Comcast lost another 60,000 cable subscribers in the first quarter of 2013, making it the 24th quarter in a row that the company has shed television customers.
As internet-based video providers like Netflix, Amazon and Hulu siphon customers away, Comcast is expanding its reach into the home by using its Xfinity platform to control security systems, smoke detectors and thermostats. So far, internet and phone services -- plus new offerings through Xfinity -- are helping the company grow sales.
Now Comcast is moving deeper into home energy management with a new Xfinity app called EcoSaver that connects to the company's thermostat and learns how energy is used within a home.
"The EcoSaver service, paired with the Xfinity Home thermostat, learns the unique heating and cooling patterns of a home and makes automatic and incremental adjustments to the thermostat based on real-time weather data, the thermal characteristics of the house and the temperature preferences of the occupants."
Sound familiar? That's exactly what Nest is doing with its slick learning thermostat.
In February of last year, Comcast announced a partnership with EcoFactor to build out an automated energy management service. After more than a year of building the platform, Comcast has finally released it as part of its broader home control offering. The cloud-based service will cost a homeowner $9.95 per month, with an initial hardware package costing $99.95.
The release comes one week after Comcast entered into a partnership with Osram Sylvania to offer controllable LED lighting through the Xfinity web portal. That service is Sylvania and Comcast's answer to the Philips Hue LED, which can be dynamically controlled by an iPhone or Android device.
Sylvania's LEDs will be controlled using the same app that Comcast uses to monitor home security cameras, thermostats and other connected devices.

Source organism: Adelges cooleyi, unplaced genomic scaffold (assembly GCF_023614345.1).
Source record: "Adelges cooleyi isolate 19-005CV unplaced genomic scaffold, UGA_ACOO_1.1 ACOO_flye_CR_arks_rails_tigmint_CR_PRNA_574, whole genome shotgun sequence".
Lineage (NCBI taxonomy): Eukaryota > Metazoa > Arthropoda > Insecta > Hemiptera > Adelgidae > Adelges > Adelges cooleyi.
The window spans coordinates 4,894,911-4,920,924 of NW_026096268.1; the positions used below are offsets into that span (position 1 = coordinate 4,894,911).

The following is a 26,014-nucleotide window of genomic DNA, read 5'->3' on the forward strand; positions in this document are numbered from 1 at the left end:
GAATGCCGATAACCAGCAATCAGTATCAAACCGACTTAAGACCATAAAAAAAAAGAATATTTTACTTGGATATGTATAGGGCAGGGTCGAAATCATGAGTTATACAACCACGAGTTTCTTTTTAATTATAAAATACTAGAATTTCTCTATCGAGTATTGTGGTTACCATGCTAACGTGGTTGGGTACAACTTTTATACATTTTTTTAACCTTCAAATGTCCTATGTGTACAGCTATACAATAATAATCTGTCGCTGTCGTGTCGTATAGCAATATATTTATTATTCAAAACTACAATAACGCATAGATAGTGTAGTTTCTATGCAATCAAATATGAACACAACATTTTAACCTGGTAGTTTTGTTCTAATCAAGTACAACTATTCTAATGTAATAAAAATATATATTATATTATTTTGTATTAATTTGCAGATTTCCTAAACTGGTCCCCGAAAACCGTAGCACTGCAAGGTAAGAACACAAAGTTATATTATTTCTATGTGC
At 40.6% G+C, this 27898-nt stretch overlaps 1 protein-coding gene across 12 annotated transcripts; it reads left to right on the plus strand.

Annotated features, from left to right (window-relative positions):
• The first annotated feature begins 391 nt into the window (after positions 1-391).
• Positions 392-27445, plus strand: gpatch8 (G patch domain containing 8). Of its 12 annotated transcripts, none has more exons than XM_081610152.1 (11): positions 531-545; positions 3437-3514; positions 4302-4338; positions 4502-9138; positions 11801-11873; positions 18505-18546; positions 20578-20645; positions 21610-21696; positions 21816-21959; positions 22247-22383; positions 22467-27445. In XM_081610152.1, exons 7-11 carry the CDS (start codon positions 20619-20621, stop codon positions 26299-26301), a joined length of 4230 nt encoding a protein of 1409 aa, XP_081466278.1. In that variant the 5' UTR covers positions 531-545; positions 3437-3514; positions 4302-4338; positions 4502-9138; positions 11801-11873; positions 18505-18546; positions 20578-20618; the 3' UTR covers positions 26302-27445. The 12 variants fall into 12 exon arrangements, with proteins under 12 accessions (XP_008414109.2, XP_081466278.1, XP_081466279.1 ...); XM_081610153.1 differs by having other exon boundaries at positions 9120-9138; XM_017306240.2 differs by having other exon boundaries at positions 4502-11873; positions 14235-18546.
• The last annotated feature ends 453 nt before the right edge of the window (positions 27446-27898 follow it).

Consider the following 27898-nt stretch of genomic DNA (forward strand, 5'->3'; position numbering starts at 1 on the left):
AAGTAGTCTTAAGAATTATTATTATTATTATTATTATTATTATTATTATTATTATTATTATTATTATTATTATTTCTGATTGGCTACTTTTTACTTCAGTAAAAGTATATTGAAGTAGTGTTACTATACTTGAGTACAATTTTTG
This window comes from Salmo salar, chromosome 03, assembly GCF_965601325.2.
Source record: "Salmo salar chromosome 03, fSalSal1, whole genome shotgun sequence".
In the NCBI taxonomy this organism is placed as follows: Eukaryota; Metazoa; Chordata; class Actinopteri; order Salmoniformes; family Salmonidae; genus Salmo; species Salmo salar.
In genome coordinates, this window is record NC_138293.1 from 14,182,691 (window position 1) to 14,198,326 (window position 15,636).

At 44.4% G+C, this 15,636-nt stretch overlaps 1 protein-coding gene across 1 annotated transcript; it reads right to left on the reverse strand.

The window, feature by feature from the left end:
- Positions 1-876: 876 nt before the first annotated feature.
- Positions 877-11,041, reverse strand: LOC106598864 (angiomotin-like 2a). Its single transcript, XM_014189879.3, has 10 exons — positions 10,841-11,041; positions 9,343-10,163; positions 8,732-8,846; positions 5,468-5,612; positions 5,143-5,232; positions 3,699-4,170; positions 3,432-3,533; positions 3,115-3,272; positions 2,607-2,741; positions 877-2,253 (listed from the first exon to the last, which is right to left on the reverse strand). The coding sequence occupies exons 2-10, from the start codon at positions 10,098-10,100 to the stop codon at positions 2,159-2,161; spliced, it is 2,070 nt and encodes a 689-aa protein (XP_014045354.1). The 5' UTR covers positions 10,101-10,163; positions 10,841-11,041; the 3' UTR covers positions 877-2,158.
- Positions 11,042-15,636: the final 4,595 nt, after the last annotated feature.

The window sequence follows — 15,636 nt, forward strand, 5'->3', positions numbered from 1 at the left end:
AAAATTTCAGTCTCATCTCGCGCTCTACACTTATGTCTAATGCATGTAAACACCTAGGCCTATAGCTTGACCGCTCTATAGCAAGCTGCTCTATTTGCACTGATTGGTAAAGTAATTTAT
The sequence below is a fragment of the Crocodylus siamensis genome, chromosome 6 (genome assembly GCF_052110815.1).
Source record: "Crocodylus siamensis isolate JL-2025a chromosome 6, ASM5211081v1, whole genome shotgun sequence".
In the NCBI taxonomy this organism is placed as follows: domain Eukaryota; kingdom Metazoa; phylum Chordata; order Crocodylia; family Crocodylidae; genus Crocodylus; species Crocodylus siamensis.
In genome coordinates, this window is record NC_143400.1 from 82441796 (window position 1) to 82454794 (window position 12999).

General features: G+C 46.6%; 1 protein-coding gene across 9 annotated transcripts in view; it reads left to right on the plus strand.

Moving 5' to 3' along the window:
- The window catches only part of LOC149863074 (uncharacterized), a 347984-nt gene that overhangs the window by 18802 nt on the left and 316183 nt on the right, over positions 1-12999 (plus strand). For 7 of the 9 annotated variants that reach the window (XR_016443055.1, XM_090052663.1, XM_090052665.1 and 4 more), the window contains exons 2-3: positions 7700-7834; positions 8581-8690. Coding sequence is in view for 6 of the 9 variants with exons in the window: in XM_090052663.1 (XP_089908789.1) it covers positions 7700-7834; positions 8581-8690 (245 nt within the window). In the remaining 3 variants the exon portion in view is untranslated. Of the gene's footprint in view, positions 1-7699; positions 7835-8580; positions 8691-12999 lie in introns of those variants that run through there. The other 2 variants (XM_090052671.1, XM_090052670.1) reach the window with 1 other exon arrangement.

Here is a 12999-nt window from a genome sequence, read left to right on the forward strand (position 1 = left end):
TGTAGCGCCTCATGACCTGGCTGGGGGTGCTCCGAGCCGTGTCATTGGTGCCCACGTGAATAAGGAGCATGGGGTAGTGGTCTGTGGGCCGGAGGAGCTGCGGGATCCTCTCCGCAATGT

Home energy management platforms have undergone significant changes in recent years. At first, companies like Google and Microsoft tried to build out entirely new platforms for monitoring energy use within a home. But those efforts bombed because consumers were unwilling to adopt entirely new systems and spend a lot of time analyzing their energy use for only small efficiency improvements.
Companies are now focusing their efforts on leveraging individual devices (thermostats) and existing management platforms (security systems) rather than building out entirely new portals.
For example, Nest started with a very simple learning thermostat and has slowly built new services around the device to increase interactivity. And Schneider Electric just hooked up with Alarm.com to leverage existing home security and monitoring systems for an energy management platform.
Comcast is doing the exact same thing by building on its existing home control system through Xfinity, rather than trying to roll out something completely new. And by adding in an automated learning function, Comcast appears to be positioning itself against up-and-comers like Nest.
So can Comcast siphon customers away from Nest in the same way that internet video providers are stripping cable customers away from Comcast?